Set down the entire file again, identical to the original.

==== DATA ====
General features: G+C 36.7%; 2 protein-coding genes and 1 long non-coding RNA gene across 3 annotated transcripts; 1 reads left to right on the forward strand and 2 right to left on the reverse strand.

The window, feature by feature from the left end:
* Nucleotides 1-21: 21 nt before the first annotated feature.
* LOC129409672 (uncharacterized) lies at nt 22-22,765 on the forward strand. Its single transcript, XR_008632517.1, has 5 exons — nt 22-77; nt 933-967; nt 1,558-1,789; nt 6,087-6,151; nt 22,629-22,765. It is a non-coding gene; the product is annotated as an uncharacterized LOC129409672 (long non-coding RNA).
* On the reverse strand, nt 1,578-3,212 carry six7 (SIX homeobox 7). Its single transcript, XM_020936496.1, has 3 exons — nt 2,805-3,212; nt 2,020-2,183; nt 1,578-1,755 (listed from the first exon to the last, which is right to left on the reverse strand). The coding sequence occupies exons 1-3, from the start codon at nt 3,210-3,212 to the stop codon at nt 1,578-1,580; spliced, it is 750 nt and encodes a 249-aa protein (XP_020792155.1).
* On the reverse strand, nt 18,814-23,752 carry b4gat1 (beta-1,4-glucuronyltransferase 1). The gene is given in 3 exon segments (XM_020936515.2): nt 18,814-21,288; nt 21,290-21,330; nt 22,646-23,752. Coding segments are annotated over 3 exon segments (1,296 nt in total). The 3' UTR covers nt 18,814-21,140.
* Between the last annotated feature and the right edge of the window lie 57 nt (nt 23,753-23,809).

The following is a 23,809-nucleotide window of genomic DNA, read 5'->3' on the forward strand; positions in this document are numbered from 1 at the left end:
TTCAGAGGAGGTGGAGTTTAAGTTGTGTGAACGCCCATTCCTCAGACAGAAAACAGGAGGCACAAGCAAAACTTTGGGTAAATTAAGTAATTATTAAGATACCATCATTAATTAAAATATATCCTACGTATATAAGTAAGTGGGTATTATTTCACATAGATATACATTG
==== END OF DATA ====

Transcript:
General features: G+C 36.7%; 2 protein-coding genes and 1 long non-coding RNA gene across 3 annotated transcripts; 1 reads left to right on the forward strand and 2 right to left on the reverse strand.

The window, feature by feature from the left end:
* Nucleotides 1-21: 21 nt before the first annotated feature.
* LOC129409672 (uncharacterized) lies at nt 22-22,765 on the forward strand. Its single transcript, XR_008632517.1, has 5 exons — nt 22-77; nt 933-967; nt 1,558-1,789; nt 6,087-6,151; nt 22,629-22,765. It is a non-coding gene; the product is annotated as an uncharacterized LOC129409672 (long non-coding RNA).
* On the reverse strand, nt 1,578-3,212 carry six7 (SIX homeobox 7). Its single transcript, XM_020936496.1, has 3 exons — nt 2,805-3,212; nt 2,020-2,183; nt 1,578-1,755 (listed from the first exon to the last, which is right to left on the reverse strand). The coding sequence occupies exons 1-3, from the start codon at nt 3,210-3,212 to the stop codon at nt 1,578-1,580; spliced, it is 750 nt and encodes a 249-aa protein (XP_020792155.1).
* On the reverse strand, nt 18,814-23,752 carry b4gat1 (beta-1,4-glucuronyltransferase 1). The gene is given in 3 exon segments (XM_020936515.2): nt 18,814-21,288; nt 21,290-21,330; nt 22,646-23,752. Coding segments are annotated over 3 exon segments (1,296 nt in total). The 3' UTR covers nt 18,814-21,140.
* Between the last annotated feature and the right edge of the window lie 57 nt (nt 23,753-23,809).

The following is a 23,809-nucleotide window of genomic DNA, read 5'->3' on the forward strand; positions in this document are numbered from 1 at the left end:
TTCAGAGGAGGTGGAGTTTAAGTTGTGTGAACGCCCATTCCTCAGACAGAAAACAGGAGGCACAAGCAAAACTTTGGGTAAATTAAGTAATTATTAAGATACCATCATTAATTAAAATATATCCTACGTATATAAGTAAGTGGGTATTATTTCACATAGATATACATTG